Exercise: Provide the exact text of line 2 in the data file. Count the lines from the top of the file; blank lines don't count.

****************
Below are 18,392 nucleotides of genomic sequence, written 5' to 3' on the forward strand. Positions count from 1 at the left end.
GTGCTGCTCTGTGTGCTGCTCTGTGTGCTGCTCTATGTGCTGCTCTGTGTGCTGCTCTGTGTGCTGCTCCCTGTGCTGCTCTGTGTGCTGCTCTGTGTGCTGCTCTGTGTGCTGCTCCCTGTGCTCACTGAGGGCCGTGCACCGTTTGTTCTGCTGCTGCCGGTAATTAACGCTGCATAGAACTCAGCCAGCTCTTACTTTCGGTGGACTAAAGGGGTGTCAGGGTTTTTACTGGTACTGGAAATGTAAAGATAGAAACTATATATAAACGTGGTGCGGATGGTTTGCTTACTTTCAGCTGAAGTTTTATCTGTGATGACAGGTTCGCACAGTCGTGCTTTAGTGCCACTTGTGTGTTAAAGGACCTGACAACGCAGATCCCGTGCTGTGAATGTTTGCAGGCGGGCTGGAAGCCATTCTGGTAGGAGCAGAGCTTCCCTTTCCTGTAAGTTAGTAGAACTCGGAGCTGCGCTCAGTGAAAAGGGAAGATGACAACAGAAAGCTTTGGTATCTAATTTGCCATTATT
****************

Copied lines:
GTGCTGCTCTGTGTGCTGCTCTGTGTGCTGCTCTATGTGCTGCTCTGTGTGCTGCTCTGTGTGCTGCTCCCTGTGCTGCTCTGTGTGCTGCTCTGTGTGCTGCTCTGTGTGCTGCTCCCTGTGCTCACTGAGGGCCGTGCACCGTTTGTTCTGCTGCTGCCGGTAATTAACGCTGCATAGAACTCAGCCAGCTCTTACTTTCGGTGGACTAAAGGGGTGTCAGGGTTTTTACTGGTACTGGAAATGTAAAGATAGAAACTATATATAAACGTGGTGCGGATGGTTTGCTTACTTTCAGCTGAAGTTTTATCTGTGATGACAGGTTCGCACAGTCGTGCTTTAGTGCCACTTGTGTGTTAAAGGACCTGACAACGCAGATCCCGTGCTGTGAATGTTTGCAGGCGGGCTGGAAGCCATTCTGGTAGGAGCAGAGCTTCCCTTTCCTGTAAGTTAGTAGAACTCGGAGCTGCGCTCAGTGAAAAGGGAAGATGACAACAGAAAGCTTTGGTATCTAATTTGCCATTATT